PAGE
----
PE 5008 at the LA River: A crime against traveling humanity
By Ralph Cantos
This breathtaking photograph, taken by master photographer Alan K. Weeks, shows the Pacific Electric Glendale-Burbank Line at is best. At the time Alan took this photo, the end for the G-B Line was just days away.
The line a was a showcase for modern light rail rapid transit in the late 1940s and early ’50s. The PE had invested hundreds of thousands of of private capital in 1940 to completely rebuild the line, top to bottom, end to end. The line was equipped with 30 ultra-modern MU PCCs built to PE’s own specs. The PCCs were augmented with a like number of rebuilt suburban Hollywood cars. The Hollywood cars were considered by transit experts to be the finest “standard” rail cars to ever grace the streets of any American city after their 1940 modernization. No other rail cars in the country could equal their smart, handsome appearance, fast acceleration and smooth ride.
And yet after only 15 years of all this investment into providing commuters of the Glendale-Burbank Line the finest transportation possible, the line was scuttled in favor of INFERIOR buses, in the name of curb service and flexible routing. City officials stood by and did not to a DAMN thing. Their take? The line’s commuters could all “take a hike.”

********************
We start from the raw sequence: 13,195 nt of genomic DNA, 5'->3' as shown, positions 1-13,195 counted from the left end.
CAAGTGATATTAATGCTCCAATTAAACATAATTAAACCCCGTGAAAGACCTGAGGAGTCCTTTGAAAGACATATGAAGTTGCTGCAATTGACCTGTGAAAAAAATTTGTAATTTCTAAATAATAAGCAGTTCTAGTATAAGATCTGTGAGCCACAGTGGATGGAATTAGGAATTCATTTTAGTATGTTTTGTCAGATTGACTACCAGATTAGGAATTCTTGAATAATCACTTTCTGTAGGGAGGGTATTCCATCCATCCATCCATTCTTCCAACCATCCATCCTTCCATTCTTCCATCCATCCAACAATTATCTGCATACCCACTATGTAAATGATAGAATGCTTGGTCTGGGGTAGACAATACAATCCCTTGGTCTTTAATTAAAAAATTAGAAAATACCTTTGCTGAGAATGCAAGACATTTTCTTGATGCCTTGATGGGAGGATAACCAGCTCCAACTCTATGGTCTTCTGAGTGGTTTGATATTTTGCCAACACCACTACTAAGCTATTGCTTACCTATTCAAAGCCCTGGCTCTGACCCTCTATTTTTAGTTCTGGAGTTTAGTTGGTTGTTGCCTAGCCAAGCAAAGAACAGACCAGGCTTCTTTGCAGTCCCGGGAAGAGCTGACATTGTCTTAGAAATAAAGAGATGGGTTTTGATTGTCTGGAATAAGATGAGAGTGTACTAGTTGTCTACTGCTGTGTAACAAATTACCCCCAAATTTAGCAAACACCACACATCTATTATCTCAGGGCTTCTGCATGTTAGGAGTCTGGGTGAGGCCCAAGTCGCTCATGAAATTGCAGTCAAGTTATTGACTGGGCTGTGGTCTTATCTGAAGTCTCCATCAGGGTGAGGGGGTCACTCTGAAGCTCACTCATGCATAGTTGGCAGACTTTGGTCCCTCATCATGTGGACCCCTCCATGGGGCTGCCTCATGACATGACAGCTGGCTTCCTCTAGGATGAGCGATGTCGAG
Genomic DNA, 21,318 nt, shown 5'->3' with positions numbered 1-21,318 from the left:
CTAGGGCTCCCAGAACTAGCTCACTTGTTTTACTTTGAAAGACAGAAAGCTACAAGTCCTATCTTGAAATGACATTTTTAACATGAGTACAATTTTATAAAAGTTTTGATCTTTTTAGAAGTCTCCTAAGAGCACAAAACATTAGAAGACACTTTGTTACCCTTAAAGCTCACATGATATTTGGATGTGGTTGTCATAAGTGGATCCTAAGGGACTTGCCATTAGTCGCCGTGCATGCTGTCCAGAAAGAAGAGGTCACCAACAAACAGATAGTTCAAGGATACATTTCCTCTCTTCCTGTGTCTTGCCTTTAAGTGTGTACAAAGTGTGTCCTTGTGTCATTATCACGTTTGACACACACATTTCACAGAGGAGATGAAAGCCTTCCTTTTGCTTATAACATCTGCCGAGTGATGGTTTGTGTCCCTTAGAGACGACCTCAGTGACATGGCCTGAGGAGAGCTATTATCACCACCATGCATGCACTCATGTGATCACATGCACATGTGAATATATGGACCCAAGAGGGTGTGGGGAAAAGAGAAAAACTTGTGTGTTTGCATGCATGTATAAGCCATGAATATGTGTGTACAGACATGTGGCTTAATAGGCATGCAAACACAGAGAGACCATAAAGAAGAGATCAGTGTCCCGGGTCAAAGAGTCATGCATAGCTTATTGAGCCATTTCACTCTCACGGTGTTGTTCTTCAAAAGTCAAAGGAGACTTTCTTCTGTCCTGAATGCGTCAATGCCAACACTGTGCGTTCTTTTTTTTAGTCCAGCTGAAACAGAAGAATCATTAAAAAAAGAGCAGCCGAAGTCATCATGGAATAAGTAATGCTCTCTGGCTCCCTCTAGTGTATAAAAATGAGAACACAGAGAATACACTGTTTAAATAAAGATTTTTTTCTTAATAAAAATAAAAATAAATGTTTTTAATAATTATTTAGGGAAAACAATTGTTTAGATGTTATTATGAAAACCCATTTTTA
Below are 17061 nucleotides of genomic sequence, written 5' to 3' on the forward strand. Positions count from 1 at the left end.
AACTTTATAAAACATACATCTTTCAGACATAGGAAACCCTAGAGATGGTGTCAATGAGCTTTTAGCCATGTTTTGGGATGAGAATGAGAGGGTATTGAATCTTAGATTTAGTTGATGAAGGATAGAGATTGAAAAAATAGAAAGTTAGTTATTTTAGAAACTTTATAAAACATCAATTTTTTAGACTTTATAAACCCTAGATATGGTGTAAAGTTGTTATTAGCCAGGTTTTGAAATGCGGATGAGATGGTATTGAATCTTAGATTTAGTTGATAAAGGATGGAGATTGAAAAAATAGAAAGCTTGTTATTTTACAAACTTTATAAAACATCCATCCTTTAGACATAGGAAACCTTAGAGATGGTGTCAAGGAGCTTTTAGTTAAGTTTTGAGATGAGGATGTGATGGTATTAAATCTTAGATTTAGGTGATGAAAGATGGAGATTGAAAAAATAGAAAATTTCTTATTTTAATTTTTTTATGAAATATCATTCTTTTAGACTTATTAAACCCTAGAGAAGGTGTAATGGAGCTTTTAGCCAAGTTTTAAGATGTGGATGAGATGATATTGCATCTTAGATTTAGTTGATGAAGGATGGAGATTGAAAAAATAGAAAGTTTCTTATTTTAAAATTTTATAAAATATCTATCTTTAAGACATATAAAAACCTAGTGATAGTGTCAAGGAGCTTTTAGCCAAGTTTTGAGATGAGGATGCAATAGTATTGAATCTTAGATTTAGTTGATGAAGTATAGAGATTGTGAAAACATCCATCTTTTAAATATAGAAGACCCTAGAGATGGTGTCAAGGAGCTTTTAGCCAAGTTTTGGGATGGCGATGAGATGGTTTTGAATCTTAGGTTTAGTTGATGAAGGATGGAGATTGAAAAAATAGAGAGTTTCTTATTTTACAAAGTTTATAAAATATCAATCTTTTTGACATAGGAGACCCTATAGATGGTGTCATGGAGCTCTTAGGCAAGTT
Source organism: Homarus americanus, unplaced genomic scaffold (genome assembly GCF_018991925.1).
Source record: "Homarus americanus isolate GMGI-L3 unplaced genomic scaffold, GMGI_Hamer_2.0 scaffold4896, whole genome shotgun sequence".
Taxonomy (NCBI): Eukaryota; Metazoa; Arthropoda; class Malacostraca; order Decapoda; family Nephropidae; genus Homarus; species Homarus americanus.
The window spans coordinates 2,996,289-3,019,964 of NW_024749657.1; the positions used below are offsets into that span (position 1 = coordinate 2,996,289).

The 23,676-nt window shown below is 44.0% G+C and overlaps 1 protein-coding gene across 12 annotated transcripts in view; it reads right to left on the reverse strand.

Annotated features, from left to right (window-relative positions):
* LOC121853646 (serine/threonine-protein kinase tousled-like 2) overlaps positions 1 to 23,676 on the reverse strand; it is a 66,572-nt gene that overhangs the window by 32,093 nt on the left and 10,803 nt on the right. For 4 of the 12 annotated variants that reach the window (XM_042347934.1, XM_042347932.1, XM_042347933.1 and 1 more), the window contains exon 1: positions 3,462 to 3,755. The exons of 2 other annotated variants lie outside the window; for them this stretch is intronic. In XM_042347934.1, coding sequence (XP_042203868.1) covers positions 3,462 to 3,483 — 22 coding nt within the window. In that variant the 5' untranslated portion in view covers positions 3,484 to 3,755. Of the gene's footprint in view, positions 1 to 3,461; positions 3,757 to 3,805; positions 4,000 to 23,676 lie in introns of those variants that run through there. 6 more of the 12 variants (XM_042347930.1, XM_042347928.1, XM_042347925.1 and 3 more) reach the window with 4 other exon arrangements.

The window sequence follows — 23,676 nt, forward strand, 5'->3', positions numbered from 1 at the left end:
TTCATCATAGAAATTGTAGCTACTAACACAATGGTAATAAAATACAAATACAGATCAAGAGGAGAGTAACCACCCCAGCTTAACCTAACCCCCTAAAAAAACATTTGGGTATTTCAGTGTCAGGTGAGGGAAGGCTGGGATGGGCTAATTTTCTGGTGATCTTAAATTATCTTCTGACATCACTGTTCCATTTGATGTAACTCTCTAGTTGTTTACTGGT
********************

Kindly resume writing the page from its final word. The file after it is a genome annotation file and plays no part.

Fast forward to 1990. The LA Metro Blue line opens on a completely rebuilt former interurban rail line that was foolishly abandoned some 29 years earlier, while City officials stood by and again, did not do a DAMN thing. The “new” Metro Blue Line was equipped with the latest light rail cars of LA’s own design, much the same way the Glendale-Burbank line was in 1940.
As the year 2005 dawned, the Blue Line was now 15 years old. Suppose you opened your morning newspaper and read that the Blue Line was to be abandoned in favor of more flexable buses and curb service. This is the shock that greeted commuters of the Glendale-Burbank line when they were informed that the line was to be abandoned. Who in their right mind would look at such a conversion as anything but insane?
And so, the Glendale-Burbank line , just 15 years old, fell victim to “we don’t give a damn” and greed by those in charge of the line’s fate. Had the line somehow managed to survive into the late 1980s it would have been given top consideration for conversion into modern, high-speed light rail service. But unlike the Blue Line’s right-of-way that had remained largely intact for almost 30 years after abandonment, the Glendale-Burbank Line’s infrastructure was demolished and its valuable rights-of-way carved up like a Christmas turkey.
In my humble opinion, an UNFORGIVABLE act of vandalism.
The entire line, everything, wiped out as fast as could be done, a costly lesson for all of us to remember.
Alan Weeks Photo, Alan Weeks Collection